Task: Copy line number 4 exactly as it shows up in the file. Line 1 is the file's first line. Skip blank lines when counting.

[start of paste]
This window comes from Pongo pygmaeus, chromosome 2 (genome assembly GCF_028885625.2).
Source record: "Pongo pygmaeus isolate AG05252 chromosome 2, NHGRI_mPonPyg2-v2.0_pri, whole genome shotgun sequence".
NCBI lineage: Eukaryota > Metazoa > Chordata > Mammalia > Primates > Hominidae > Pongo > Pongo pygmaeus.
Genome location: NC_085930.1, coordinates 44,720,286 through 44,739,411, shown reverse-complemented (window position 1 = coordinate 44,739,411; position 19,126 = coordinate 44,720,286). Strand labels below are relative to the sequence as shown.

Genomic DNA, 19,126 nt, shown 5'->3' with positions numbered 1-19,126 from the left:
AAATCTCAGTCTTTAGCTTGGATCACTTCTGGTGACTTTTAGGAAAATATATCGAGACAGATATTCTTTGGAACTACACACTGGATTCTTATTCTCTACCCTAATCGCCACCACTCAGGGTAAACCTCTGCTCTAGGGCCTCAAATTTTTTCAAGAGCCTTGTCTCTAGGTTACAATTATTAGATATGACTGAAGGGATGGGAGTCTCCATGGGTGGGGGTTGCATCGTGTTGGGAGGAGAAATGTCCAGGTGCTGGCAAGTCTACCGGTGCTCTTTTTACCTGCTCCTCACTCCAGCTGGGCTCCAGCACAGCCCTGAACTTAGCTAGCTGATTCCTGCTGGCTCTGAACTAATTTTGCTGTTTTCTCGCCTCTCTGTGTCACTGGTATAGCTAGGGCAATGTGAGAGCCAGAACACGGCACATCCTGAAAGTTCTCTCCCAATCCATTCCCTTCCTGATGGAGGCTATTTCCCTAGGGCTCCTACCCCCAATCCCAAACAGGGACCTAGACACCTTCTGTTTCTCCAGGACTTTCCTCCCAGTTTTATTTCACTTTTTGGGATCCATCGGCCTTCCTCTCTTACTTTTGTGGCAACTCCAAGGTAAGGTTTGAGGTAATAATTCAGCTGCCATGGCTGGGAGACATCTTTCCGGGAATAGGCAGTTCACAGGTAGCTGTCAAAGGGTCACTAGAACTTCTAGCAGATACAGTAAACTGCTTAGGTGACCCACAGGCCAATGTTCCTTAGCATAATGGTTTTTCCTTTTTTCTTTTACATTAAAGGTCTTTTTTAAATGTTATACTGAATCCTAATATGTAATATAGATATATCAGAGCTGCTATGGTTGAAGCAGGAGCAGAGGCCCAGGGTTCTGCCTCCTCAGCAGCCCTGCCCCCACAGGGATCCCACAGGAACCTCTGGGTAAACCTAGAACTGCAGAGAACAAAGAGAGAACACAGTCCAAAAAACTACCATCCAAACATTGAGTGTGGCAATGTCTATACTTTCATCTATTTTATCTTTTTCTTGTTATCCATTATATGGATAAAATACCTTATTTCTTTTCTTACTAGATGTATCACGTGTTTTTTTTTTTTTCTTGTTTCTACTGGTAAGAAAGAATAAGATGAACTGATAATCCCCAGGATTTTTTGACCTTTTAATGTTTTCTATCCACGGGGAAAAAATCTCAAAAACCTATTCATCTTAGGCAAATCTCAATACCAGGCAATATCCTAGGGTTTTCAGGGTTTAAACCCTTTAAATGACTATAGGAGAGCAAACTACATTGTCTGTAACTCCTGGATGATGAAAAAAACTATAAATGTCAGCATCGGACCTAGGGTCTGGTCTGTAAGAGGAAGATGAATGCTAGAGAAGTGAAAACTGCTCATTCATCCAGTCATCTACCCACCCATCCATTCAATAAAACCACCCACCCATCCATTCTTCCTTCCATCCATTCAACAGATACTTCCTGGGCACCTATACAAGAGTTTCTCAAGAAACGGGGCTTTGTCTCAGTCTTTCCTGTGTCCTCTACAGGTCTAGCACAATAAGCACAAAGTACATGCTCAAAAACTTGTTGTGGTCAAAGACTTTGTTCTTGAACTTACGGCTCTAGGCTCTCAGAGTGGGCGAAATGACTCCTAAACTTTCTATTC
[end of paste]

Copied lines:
Genome location: NC_085930.1, coordinates 44,720,286 through 44,739,411, shown reverse-complemented (window position 1 = coordinate 44,739,411; position 19,126 = coordinate 44,720,286). Strand labels below are relative to the sequence as shown.